Summit Elevation (m): 1585
Trip Date: May 29 2016
Elevation Gain (m): 440
Round Trip Time (hr): 3.5
Total Trip Distance (km): 8.5
Quick ‘n Dirty Rating: Class 1 – you fall, you bruise your ego
Difficulty Notes: One of the easiest summits you can do in the Rockies. Guaranteed.
Technical Rating: OT2; YDS (Hiking)
GPS Track: Download
Map: Google Maps
After scrambling Prairie Bluff and hiking Mount Backus the day before, the kids and I woke up on Sunday in the mood for a nice hike but not much else. Naturally we wanted a summit but we didn’t want to work too hard for it. As it turns out, we got TWO summits for the effort of HALF a summit. This way of bagging peaks is so much easier than doing hard work like Forbes a few weeks ago. Of course I partially jest, but it is fun to do nice easy hiking and peak bagging once in a while and doing it with my kids provides me with as much satisfaction as the big remote summits do. Maybe even a tiny bit more? It helps that they let me take millions of flower pics too.
The idea for Mount Baldy and Albert came from Bob Spirko who has done a number of ridges and peaks in the Castle Wilderness Area over the years. Bob listed the total height gain for the Baldy / Albert loop as only 250 meters but I doubted that number when I looked at the map. It turns out that I was right – it’s almost double that figure so I’m not sure how Bob did his numbers. Either way this is not a trip for anyone who needs huge effort to feel good about a day in the hills. This is a trip for family or groups of friends who want to spend as much time photographing flowers as hiking. Because there is a ton of wildflowers along the way.
I’ve never been to Beauvais Lake Provincial Park before and I must say that just as I was for the Beaver Mines Recreational Area, I was duly impressed with the area. We didn’t check out the camping sites but I bet they’re pretty decent given how well maintained the hiking trail were. There are a lot of hiking trails in the park – your best bet is to download the .pdf map or the .pdf map with guide and a GPS or you could easily get turned around. A lot of the trails we were on seemed to be xcountry ski trails in the winter and were marked with orange diamond placards nailed to trees. The signs that were meant to be maps were a bit obscure as they only had a bunch of route lines and markers showing where you currently were – good enough to get you back to your car but not really helpful without labels!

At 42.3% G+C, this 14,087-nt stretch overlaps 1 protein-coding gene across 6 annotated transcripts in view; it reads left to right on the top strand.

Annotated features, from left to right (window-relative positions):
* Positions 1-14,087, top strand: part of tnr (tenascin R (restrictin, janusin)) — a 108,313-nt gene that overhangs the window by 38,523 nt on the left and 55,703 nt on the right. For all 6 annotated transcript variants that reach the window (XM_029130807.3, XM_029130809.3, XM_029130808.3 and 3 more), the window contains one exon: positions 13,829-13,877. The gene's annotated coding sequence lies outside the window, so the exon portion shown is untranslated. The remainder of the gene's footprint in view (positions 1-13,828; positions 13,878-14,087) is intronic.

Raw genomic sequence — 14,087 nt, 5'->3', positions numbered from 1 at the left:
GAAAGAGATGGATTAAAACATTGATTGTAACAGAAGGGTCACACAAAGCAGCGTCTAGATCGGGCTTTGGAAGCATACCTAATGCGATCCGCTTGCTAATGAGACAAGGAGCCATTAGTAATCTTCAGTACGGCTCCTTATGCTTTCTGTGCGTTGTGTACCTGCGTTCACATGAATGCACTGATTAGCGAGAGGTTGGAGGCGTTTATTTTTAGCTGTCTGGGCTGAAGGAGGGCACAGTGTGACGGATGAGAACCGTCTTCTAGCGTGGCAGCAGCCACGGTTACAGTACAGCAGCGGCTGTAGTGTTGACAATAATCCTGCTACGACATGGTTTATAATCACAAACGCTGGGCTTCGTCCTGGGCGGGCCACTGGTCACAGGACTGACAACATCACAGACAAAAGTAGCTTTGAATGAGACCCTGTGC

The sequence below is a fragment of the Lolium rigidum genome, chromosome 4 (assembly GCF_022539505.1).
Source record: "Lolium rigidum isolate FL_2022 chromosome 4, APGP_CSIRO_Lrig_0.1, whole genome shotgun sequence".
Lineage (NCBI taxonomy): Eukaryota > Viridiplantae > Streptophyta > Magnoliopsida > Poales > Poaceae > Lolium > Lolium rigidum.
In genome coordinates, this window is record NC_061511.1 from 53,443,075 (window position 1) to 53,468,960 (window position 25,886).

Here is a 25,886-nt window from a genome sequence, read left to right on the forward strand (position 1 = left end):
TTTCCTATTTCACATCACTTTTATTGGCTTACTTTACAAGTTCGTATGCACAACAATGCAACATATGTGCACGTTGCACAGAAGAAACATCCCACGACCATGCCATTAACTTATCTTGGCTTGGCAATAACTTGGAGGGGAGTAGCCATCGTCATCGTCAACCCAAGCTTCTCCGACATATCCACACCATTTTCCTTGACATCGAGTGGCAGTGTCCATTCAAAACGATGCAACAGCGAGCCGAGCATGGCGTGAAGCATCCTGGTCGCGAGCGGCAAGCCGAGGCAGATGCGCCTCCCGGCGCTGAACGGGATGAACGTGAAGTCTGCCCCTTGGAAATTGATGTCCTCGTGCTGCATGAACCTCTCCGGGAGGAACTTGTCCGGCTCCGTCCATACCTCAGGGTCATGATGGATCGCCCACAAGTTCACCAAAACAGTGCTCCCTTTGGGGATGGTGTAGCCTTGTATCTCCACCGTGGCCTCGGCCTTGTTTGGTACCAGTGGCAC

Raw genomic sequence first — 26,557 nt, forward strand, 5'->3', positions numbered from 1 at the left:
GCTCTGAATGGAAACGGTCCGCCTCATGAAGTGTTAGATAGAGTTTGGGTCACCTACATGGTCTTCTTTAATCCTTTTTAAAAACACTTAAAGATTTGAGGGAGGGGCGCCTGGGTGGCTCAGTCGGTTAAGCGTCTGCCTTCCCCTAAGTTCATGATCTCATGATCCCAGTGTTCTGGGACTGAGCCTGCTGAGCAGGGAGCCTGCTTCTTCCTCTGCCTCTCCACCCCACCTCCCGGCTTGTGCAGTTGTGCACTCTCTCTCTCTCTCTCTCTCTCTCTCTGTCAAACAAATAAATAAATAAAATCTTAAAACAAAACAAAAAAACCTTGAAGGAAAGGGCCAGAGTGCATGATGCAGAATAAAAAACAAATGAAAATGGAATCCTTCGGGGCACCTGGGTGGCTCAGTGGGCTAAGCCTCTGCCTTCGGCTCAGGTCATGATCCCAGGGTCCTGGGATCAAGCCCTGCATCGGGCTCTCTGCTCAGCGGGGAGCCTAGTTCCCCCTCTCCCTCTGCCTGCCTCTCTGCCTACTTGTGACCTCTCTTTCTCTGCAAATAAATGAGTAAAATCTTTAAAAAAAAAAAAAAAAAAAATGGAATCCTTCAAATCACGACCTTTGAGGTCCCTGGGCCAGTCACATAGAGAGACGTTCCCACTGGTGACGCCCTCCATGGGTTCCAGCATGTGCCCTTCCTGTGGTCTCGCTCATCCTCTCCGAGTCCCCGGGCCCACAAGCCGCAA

We started out from the Beaver Creek Day Use parking lot, heading towards the Upper Smith Homestead via the Homestead Group Use Area. We turned right at the Lower Smith Homestead before walking through the group area (nobody there) and then left up a wide xcountry ski trail that had a large propane tank and small shed at its base. From here we gained height while switching trails a few times – I was glad to have Bob’s GPS track for this section! We spent a lot of time photographing the local flora – there were a ton of wildflowers along the entire route.
The upper Smith homestead consisted of a dilapidated log cabin surrounded by long grass gently blowing in the wind, wildflower meadows and million dollar views – I can see why the Smith family built their home here! I searched for more information on this family and only found the following online news article which I assume is at least partially about the “Smith” family that was responsible for the two Smith homestead cabins that we saw. Since the Charles and Mary Rose Smith family consisted of 17 children I’m pretty sure at least some of them may have settled near Beauvais Lake.
From the upper Smith homestead we continued upwards on a series of trails to the rounded summit of Baldy. It was indeed, bald – something we were seriously doubting on the way up through all the trees. The huge tower at the summit was offset by a very comfortable bench which we put to good use. The views were much better than expected – I especially enjoyed the view up Gladstone Creek and towards Table Mountain which included green valleys, a couple of ranch buildings and rolling hills.
After taking in the summit it was time to trek on to Mount Albert which was rising to the southeast.